After welcoming 405,000+ new permanent residents in 2021 — the highest in a single year in the country’s history – Canada has set even higher immigration targets for the next three years. Minister of Immigration, Refugees and Citizenship, Sean Fraser outlined the Immigration Levels Plan 2022-2024 today. He announced that Canada aims to welcome 431,645 permanent residents in 2022, 447,055 in 2023, and 451,000 in 2024.
“We are focused on economic recovery, and immigration is the key to getting there. Setting bold new immigration targets, as outlined in the 2022-2024 Levels Plan, will further help bring the immeasurable contribution of immigrants to our communities and across all sectors of the economy,” said Fraser.
According to the announcement by Immigration, Refugees and Citizenship Canada (IRCC), immigration already accounts for almost 100% of labour force growth. With five million Canadians set to retire by the end of this decade, the worker to retiree ratio will drop down to 3:1, highlighting Canada’s strong economic need for increased immigration. It further called attention to how throughout the pandemic, immigrants have been on the front lines, working in key sectors like health care, transportation, and manufacturing.
To ensure Canada has the workers it needs to support a strong economy into the future, we plan to welcome:
➡️ 431,645 permanent residents (PRs) in 2022
➡️ 447,055 PRs in 2023
➡️ 451,000 PRs in 2024 (about 1% of the Canadian population)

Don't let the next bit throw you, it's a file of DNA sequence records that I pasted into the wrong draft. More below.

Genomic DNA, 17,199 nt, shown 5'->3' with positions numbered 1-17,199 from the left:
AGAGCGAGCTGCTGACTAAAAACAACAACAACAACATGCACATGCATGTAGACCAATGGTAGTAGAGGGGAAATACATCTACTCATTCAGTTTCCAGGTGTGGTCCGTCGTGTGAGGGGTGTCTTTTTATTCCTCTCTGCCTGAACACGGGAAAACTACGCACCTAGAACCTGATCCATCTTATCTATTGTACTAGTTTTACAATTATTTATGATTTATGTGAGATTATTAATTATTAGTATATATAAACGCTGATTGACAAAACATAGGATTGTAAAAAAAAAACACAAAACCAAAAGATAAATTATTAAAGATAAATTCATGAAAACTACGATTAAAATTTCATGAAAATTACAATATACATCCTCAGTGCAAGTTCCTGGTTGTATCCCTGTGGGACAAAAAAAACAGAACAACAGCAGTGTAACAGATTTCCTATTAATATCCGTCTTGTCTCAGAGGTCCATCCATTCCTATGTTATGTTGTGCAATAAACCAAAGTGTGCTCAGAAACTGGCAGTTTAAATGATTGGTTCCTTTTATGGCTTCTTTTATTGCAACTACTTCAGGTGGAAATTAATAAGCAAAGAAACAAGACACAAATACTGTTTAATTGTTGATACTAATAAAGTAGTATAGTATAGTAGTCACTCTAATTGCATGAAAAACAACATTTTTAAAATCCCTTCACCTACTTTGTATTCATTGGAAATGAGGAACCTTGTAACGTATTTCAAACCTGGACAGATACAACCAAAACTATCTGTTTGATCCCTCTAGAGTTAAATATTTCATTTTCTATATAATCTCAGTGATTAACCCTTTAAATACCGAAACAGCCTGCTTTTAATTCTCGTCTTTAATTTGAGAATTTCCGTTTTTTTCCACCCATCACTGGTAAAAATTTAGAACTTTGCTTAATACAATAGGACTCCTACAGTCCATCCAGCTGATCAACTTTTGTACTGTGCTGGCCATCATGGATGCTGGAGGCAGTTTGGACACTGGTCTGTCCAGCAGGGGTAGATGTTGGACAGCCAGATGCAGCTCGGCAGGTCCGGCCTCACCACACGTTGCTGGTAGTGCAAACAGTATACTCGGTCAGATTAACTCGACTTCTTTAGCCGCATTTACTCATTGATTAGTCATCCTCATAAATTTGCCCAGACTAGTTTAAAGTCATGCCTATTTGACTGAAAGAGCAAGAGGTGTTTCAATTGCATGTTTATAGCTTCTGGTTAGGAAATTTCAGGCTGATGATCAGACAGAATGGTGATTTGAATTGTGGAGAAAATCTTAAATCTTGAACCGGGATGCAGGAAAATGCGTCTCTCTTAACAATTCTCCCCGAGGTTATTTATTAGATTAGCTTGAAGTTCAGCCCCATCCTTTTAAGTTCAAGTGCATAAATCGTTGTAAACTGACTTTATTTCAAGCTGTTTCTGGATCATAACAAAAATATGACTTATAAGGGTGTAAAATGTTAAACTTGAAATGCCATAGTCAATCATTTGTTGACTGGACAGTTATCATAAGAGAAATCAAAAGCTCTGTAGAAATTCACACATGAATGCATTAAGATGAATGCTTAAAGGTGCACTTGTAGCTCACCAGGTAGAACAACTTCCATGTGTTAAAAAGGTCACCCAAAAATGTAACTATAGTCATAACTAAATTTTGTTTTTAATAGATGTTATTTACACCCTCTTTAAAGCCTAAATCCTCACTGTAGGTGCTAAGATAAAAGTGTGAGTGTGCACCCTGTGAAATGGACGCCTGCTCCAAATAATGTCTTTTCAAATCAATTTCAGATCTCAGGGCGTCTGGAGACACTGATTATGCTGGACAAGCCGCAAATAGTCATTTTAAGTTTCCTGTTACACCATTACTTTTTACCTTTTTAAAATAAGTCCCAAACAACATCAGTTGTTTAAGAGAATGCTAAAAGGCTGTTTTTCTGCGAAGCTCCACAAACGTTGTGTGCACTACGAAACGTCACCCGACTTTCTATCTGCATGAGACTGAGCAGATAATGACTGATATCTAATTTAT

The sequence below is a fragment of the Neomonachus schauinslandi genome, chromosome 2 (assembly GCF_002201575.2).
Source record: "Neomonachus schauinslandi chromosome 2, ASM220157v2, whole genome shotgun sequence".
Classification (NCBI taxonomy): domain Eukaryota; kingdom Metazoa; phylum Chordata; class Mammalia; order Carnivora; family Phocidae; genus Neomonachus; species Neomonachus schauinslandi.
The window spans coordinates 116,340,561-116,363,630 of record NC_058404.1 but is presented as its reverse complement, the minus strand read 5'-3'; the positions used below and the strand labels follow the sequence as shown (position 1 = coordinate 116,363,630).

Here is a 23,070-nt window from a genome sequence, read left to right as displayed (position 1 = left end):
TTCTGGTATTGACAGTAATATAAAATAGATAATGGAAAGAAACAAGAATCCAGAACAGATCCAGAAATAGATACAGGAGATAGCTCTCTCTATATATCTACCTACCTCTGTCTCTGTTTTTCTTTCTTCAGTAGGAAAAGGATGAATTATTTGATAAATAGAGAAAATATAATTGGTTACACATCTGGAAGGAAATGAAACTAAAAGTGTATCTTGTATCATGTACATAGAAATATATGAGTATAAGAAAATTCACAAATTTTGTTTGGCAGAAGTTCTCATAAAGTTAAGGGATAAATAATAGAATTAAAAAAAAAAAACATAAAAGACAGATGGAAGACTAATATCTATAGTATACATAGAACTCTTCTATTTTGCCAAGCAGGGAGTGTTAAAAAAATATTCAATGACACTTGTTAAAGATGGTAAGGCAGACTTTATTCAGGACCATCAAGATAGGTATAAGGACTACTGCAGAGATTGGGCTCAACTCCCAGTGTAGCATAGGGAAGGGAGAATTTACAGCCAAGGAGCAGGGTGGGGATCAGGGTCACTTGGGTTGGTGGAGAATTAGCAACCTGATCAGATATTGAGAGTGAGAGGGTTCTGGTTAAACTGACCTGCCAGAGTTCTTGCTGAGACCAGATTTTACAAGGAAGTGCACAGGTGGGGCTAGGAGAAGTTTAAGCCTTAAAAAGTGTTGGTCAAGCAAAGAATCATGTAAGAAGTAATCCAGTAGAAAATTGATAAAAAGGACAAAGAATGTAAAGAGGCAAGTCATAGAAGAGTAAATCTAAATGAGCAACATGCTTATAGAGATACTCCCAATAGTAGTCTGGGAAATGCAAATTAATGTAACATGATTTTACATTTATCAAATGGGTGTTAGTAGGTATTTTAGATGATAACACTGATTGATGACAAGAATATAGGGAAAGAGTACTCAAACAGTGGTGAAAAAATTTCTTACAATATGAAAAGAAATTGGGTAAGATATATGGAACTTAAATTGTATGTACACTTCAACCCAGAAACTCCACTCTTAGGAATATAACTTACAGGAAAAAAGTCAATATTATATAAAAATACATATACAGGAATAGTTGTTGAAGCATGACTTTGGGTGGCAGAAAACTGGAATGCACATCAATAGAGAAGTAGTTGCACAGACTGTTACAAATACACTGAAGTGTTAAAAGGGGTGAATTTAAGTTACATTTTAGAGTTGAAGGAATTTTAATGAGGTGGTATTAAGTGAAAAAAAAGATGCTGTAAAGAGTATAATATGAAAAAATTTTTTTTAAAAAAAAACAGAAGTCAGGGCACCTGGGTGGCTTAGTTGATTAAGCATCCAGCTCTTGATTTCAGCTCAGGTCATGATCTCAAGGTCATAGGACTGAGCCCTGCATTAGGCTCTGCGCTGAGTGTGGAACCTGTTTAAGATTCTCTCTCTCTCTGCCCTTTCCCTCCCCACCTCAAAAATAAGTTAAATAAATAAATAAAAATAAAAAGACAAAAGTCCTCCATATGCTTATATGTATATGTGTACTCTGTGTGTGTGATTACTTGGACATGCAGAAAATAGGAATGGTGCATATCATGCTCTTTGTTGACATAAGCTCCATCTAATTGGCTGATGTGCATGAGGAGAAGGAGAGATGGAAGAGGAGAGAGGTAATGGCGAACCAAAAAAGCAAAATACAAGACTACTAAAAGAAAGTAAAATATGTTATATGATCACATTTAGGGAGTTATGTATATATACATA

— IRCC (@CitImmCanada) February 14, 2022
Highlights of the Immigration Levels Plan 2022-2024 include:
- Overall admissions amounting to 1.14% of the Canadian population by 2024.
- A long-term focus on economic growth, with nearly 60% of admissions in the Economic Class.
- Help for vulnerable populations, like the special measures for granting permanent residence to refugee claimants working in health care during the pandemic.
- Support for global crises by providing a safe haven through humanitarian immigration to those facing persecution.
- Talent retention of those already in Canada by granting permanent status to temporary residents accepted through the time-limited pathways for essential workers launched in spring 2021.
IRCC elaborates on how the Immigration Levels Plan 2022-2024 will also help increase the attraction and retention of newcomers in regions with acute economic, labour, and demographic challenges. And, it will increase Francophone immigration outside Quebec, while supporting the successful integration of French-speaking newcomers and strengthening Francophone communities across the country. “As part of our Francophone Immigration Strategy, we’re working to reach a target of 4.4% of French-speaking immigrants outside Quebec by 2023,” read a statement.
Immigration updates from earlier this year
This January, IRCC announced measures to modernize Canada’s immigration system to fuel economic recovery and improve client experience.
Earlier in February, Canada launched an online permanent residence application tracker for people sponsoring or being sponsored as a spouse, partner, or dependent child.
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